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Review 2: "A Synthetic Peptide Mimic Kills Candida Albicans and Synergistically Prevents Infection"

Reviewers provided positive feedback on the rationale, methods, and findings. The reviewers recognized the novelty of using these mimics as anti-fungal agents alone or in combination therapy.

Published onOct 26, 2023
Review 2: "A Synthetic Peptide Mimic Kills Candida Albicans and Synergistically Prevents Infection"
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key-enterThis Pub is a Review of
A synthetic peptide mimic kills Candida albicans and synergistically prevents infection
A synthetic peptide mimic kills Candida albicans and synergistically prevents infection

More than two million people worldwide are affected by life-threatening, invasive fungal infections annually. Candida species are the most common cause of nosocomical, invasive fungal infections and are associated with mortality rates above 40%. Despite the increasing incidence of drug-resistance, the development of novel antifungal formulations has been limited. Here we investigate the antifungal mode of action and therapeutic potential of positively charged, synthetic peptide mimics to combat infections by Candida albicans. These synthetic polymers cause stress to the endoplasmic reticulum and affect protein glycosylation, a distinct mode of action compared to currently approved antifungal drugs. The most promising polymer composition caused damage to the mannan layer of the cell wall, with additional membrane-disrupting activity. The synergistic combination of the polymer with caspofungin prevented infection of human epithelial cells in vitro, improved fungal clearance by human macrophages, and significantly increased host survival in a Galleria mellonella model of systemic candidiasis. Additionally, prolonged exposure of C. albicans to the synergistic combination of polymer and caspofungin did not lead to the evolution of resistant strains in vitro. Together, this work highlights the enormous potential of these synthetic peptide mimics to be used as novel antifungal formulations as well as adjunctive antifungal therapy.

RR:C19 Evidence Scale rating by reviewer:

  • Reliable. The main study claims are generally justified by its methods and data. The results and conclusions are likely to be similar to the hypothetical ideal study. There are some minor caveats or limitations, but they would/do not change the major claims of the study. The study provides sufficient strength of evidence on its own that its main claims should be considered actionable, with some room for future revision.



The manuscript entitled: “A synthetic peptide mimic kills Candida albicans and synergistically prevents infection” focuses on the combinatorial effect of new peptide polymers and existing anti-fungals.

The authors synthesized four ternary polyacrylamides and examined their antifungal nature against the fungus Candida albicans. Nuclear magnetic resonance and refractive index-based size exclusion chromatography are applied to examine the synthesis and purification of these polymers. They could show that polymer LH (linear, heptyl) is the most effective, and C. albicans antifungal drug-resistant strains are susceptible to this particular polymer. By performing transcriptome profiling with four polymers, they suggest that LH polymer targets protein glycosylation and the fungal membrane, which differs from the other three polymers and the existing drug’s mode of action. The membranolytic potential of polymer LH is determined with C. albicans strain expressing GFP in the cytosol, and the authors could reveal the membranolytic activity of polymer LH by GFP signal loss. Further, using transmission electron microscopy (TEM) they could show a disrupted arrangement of the N-mannan fibrils in the presence of a sub-inhibitory concentration of polymer LH. Their transcriptome analyses also indicated this. Based on these results, they suggest disruption of the mannan layer and cell wall modifications by LH, and these alterations permit macrophage phagocytosis. Further, the treatment of polymer LH reduces the hyphal length and diameter of microcolonies under hypha-inducing conditions. In vitro experiments with the human epithelial cell model revealed that polymer LH alone could not prevent damage to the vaginal epithelial cell; however, the polymer LH is more effective in combination with caspofungin or fluconazole. Using the Galleria in vivo model, they could show a synergistic effect of LH and caspofungin. Finally, the authors conducted in vitro evolution experiment to determine the contribution of LH alone or in combination with existing drugs to resistance development.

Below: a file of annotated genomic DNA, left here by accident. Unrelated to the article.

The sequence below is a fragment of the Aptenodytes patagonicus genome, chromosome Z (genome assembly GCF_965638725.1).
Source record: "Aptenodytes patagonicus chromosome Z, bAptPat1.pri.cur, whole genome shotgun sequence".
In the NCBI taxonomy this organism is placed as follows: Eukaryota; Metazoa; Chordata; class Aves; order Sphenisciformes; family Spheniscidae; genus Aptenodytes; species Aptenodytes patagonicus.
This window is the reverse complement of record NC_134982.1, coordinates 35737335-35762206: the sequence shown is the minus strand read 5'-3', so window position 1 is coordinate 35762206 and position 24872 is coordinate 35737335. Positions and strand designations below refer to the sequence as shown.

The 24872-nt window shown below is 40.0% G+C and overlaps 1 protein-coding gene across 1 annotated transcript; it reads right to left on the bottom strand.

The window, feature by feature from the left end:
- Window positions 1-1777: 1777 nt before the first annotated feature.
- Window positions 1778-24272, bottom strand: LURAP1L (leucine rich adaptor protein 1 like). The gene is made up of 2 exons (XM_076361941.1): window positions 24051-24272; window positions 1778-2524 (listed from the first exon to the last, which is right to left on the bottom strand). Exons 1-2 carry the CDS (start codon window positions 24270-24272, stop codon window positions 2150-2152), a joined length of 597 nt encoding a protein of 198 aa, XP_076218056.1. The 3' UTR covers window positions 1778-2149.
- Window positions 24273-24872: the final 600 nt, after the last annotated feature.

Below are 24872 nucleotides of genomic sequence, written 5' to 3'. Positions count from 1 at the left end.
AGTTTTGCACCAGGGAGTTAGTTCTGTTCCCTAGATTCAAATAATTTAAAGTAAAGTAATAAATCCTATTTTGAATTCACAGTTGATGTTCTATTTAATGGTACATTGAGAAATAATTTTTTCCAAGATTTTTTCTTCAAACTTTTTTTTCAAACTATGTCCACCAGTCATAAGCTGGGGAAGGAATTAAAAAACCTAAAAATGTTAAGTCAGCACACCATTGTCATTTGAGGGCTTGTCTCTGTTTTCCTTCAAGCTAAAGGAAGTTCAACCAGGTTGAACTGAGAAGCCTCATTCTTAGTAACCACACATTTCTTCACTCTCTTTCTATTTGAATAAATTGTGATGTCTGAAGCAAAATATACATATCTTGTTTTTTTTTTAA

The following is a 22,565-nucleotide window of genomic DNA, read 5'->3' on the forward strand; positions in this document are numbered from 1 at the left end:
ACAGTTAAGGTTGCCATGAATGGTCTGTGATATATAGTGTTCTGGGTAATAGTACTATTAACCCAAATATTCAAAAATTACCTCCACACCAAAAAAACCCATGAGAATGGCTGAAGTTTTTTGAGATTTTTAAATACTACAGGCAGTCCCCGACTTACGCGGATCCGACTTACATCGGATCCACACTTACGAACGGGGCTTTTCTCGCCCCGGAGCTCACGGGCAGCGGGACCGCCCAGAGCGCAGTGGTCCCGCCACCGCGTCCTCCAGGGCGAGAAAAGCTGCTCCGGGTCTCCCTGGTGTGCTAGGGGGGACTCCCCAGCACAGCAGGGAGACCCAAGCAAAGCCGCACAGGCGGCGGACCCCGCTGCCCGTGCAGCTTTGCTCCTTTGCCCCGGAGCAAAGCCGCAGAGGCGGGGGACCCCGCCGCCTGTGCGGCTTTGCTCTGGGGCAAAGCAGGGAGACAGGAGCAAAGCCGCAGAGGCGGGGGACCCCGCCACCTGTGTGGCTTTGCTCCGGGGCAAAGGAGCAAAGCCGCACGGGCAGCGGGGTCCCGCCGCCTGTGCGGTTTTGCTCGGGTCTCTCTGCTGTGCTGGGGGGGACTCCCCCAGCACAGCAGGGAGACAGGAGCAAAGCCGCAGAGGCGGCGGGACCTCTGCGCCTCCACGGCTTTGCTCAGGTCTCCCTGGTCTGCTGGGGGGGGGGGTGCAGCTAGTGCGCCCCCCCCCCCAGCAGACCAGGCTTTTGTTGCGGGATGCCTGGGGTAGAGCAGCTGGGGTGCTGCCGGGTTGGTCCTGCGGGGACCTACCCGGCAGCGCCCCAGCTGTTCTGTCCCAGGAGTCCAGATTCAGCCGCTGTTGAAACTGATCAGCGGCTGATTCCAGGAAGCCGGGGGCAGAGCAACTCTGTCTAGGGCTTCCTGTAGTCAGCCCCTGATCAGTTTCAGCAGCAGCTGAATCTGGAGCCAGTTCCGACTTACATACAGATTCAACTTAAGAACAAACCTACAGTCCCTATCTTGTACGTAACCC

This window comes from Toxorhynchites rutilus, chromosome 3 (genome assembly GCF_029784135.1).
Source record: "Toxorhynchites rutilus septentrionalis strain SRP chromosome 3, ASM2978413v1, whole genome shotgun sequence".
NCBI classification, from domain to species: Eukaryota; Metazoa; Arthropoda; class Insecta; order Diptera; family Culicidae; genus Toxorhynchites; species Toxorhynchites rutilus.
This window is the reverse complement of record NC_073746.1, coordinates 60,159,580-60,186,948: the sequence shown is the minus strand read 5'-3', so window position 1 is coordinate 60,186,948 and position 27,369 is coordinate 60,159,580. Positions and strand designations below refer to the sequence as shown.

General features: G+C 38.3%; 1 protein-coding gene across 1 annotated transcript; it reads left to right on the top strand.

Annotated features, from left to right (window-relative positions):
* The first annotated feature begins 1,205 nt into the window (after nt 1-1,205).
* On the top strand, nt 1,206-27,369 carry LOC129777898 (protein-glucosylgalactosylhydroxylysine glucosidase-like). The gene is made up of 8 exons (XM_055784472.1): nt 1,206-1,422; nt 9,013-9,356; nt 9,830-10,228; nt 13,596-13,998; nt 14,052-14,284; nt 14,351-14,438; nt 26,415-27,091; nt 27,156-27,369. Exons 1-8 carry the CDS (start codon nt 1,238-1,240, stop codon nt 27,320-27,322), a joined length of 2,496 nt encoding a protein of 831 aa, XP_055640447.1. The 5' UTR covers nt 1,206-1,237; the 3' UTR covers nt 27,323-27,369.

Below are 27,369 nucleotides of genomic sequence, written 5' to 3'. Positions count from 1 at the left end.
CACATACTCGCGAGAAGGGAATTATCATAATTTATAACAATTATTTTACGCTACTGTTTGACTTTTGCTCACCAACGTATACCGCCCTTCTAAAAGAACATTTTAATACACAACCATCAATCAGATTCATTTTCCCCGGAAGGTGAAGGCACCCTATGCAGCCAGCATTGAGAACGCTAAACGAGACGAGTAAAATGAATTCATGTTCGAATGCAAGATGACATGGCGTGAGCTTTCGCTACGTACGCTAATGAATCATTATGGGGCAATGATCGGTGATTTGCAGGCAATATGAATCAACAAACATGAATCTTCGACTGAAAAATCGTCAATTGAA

Overall, the manuscript presents a nice piece of work and is supported by desired experiments; however, I have a few comments listed below:

  1. Transcriptome data is not validated by quantitative methods. At least validation of a few genes related to protein glycosylation or membrane would support transcriptome data.

  2. The authors performed a transcriptome study with four polymers. However, the most striking result is obtained with the combination of LH and the existing antifungals. A transcriptome study on the synergistic effect of LH and existing antifungals would give some link to understanding their mode of action. At this stage, it is unclear how the activity of combined drugs (LH + existing drugs) is achieved.

  3. Based on the transcriptomic data and TEM, the authors suggest a reduction in the mannan layer; however, mannan quantification is not shown.

In conclusion, this manuscript opens a new direction to use combinations of anti-fungals to treat Candida infection, and thus, it provides a new therapeutic approach.

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